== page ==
Old Course casts gray shadow on Tiger

ST. ANDREWS, Scotland -- Even for a guy who says he loves St. Andrews unlike any other venue, Tiger Woods was not about to stick around and soak up the vibe of the Auld Gray Toon.

The world's still-No. 1 golfer made a hasty exit Sunday after an effort that can kindly be described as disappointing at the home of golf.

The walk across the Swilcan Bridge amid the ancient buildings on the famous 18th hole was to appreciative applause, not the raucous cheering that greeted him when he approached the 72nd green in 2000 or 2005 -- tournaments he won by a combined 13 shots.

This time, he was putting the finishing touches on what was really a meaningless round of 72.

He two-putted for a birdie that ended up leaving him a whopping 13 strokes behind winner Louis Oosthuizen.

After a promising start with a 67 and then arguably his best round of the year, a 73 in Friday's gale, he could not deliver over the weekend.

Woods used to win tournaments by double digits; now he's losing them by that margin.

Perhaps that is a harsh assessment given all that Woods has endured in his personal life, the time he took off from golf and the hasty return at the Masters that so far has turned into a winless 2010.

It is possible nobody was going to beat Oosthuizen this week. Then again, Woods was still a full 6 strokes out of second place. He certainly didn't come here to tie for 23rd -- his worst finish at a major in which he completed 72 holes since a tie for 24th at the 2004 PGA.

But think back a year. No one ever would have envisioned Woods having a performance on par with the disaster that is the ancient ruins of St. Andrews just down the street.

Nobody would have seen this coming then. Nobody would have suggested that Woods would go 0-for-3 at the three venues -- Augusta National, Pebble Beach and St. Andrews -- where he's won seven of his 14 major championships.

"The good news is I've won half of them not on these venues, too," Woods said.

Always the optimist -- which probably is the way for Woods to look at the situation.

But as he flew across the Atlantic on Sunday night, he surely had to contemplate what is happening in his game, as he now has gone seven starts without winning in 2010, his longest stretch into a PGA Tour season without a victory since 1998.

"I feel satisfaction in the sense that I drove it on a string all week and hit my irons pretty good, but other than the first day, I did not putt well at all," Woods said. "You just can't play and expect to win golf tournaments if you have nine or 10 three-putts for a week. No one can win doing that. Got to clean that up before I tee it up again."

Woods made news when he said Wednesday that he was putting a Nike putter in his bag, the first time he's switched putters in competition in 11 years. Considering there are players who change putters weekly, it was quite significant for Woods to make such a move.

But after taking 99 putts through the first three rounds, including a ghastly 35 on Saturday when he effectively played his way out of the tournament, Woods went back to the Scotty Cameron model Sunday and needed just 27.

What does it all mean?

"I'm driving it better than I have in years, but I'm just not making the putts," Woods said. "It's ironic that as soon as I start driving it on a string, I miss everything. Maybe I should go back to spraying it all over the lot and make everything."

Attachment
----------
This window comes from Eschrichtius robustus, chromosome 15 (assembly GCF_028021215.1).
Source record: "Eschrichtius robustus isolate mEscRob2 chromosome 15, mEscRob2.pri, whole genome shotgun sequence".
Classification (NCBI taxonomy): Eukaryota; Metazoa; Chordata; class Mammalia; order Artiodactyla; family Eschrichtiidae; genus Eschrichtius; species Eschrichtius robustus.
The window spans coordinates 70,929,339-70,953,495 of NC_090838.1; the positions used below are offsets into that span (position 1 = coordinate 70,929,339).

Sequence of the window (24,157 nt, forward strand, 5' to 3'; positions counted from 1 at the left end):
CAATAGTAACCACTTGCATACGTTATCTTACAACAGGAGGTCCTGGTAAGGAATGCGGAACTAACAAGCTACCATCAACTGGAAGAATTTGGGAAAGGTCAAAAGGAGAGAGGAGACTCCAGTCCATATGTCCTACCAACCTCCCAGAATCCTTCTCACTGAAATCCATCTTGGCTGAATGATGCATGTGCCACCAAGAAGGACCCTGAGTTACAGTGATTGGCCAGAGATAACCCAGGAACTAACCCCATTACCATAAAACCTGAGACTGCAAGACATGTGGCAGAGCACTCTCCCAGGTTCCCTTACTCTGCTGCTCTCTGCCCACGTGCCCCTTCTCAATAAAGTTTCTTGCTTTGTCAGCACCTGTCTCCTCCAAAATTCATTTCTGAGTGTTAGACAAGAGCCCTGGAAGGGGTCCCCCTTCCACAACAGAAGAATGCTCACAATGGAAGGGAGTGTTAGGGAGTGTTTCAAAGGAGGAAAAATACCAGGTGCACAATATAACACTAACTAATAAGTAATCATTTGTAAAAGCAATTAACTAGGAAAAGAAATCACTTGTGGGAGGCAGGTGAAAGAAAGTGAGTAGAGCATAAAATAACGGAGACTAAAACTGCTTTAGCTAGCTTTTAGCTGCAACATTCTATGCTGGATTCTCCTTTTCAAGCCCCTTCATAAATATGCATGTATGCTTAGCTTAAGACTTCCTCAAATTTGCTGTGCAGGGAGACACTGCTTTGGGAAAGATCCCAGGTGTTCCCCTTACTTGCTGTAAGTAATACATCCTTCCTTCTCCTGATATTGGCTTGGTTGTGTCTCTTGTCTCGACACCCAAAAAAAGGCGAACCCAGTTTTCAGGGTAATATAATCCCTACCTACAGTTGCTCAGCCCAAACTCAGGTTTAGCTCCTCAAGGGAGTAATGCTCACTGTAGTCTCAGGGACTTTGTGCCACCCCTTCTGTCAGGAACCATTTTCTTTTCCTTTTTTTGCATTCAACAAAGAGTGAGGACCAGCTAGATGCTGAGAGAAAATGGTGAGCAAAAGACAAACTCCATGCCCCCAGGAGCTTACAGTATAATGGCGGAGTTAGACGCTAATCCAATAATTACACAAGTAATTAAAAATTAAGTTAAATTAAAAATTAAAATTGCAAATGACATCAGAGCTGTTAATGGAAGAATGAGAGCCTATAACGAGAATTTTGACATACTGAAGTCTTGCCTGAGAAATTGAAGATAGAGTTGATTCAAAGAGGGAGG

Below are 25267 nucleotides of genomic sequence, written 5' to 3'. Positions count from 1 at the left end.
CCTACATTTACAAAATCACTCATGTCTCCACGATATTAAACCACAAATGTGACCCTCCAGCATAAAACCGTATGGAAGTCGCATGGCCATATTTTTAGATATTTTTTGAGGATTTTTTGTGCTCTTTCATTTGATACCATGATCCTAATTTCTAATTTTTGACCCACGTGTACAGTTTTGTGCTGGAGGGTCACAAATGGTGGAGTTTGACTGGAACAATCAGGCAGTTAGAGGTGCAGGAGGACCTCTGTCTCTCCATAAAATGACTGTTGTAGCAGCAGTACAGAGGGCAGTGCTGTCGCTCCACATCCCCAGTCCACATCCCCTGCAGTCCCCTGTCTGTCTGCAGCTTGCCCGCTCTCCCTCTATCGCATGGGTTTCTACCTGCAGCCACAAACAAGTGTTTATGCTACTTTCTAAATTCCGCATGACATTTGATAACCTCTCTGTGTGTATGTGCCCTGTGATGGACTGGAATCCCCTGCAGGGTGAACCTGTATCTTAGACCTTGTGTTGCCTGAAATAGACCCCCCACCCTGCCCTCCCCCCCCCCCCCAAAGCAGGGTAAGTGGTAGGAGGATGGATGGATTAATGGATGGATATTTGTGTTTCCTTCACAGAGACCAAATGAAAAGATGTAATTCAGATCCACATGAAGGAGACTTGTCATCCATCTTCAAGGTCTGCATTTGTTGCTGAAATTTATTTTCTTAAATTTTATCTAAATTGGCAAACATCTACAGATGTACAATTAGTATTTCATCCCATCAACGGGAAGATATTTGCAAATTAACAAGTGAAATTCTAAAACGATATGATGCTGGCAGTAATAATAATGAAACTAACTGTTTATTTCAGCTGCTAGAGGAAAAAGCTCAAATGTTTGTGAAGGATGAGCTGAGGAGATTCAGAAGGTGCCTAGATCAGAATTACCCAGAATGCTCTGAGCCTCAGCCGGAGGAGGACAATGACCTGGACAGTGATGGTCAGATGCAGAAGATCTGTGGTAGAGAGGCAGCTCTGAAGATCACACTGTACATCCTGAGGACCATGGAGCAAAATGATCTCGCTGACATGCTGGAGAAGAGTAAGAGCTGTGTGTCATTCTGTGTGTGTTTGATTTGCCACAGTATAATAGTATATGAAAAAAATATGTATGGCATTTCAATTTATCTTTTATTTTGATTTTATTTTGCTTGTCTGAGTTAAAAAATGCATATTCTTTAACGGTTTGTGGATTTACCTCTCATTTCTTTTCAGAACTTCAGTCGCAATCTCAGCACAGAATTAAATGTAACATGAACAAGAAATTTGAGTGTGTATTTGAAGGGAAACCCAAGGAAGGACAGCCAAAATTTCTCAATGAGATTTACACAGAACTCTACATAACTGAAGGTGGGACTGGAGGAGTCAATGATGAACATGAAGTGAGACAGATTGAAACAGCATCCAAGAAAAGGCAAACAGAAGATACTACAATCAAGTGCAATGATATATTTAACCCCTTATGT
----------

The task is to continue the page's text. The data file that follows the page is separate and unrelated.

For what it's worth, most who play alongside Woods or watch him closely believe it is just a matter of time before he gets back to his winning ways.

Perhaps they are trying to avoid controversy, or perhaps they are correct.

"It was atypical Tiger; I'm sure he expects more," said Lucas Glover, who played alongside Woods on Sunday. "It wasn't him. But he'll be back. He hit a lot of good shots, and he didn't hit a bad shot on the two holes he made double [bogey]."

Woods has now gone nine majors -- two of which he did not play thanks to injury -- without winning. It is his longest stretch without a major victory since he underwent swing changes in 2003 and '04.

And in truth, he was further off in the major championships in those years, with just one top-5 finish and only two top-10s. Don't forget, Woods tied for fourth at both the Masters and U.S. Open this year -- his best tournaments this season.

"He really did strike the ball well, I thought," said Mike Davis, the senior director of rules and competitions for the United States Golf Association who served as a rules official this week and walked with Woods' twosome on Sunday. "People who have questioned him, I didn't see it. From the drive through the wedge, he hit it beautifully."

Woods now has a few weeks to get ready for a big final push this season. The Bridgestone Invitational, where he has won seven times, including last year, is next -- another gauge in his comeback, given his affection for and success at the Firestone Country Club.

Then it's the PGA Championship at Whistling Straits, where he tied for 24th six years ago in the midst of his major championship drought.

Getting his 15th major title there would put all this talk to rest.

Whether he qualifies for -- and even cares about -- all the FedEx Cup playoffs and the Ryder Cup are discussions for down the road.

For now, Woods said it is simply a matter of "practice and getting the reps in -- and I'm going to go do that."

He certainly wasn't going to get caught up in the big picture, that he failed to win on any of his favorite major venues this year, that this is far from the season once envisioned for the guy who is still four majors behind Jack Nicklaus' record total of 18.

"That's just the way it goes," he said. "I'm not going to win all of them. I've lost a lot more than I've won."

And yet, it just seems so strange, Woods leaving the Old Course empty-handed, the Claret Jug never close to being in his grasp.

Bob Harig covers golf for ESPN.com. He can be reached at BobHarig@gmail.com.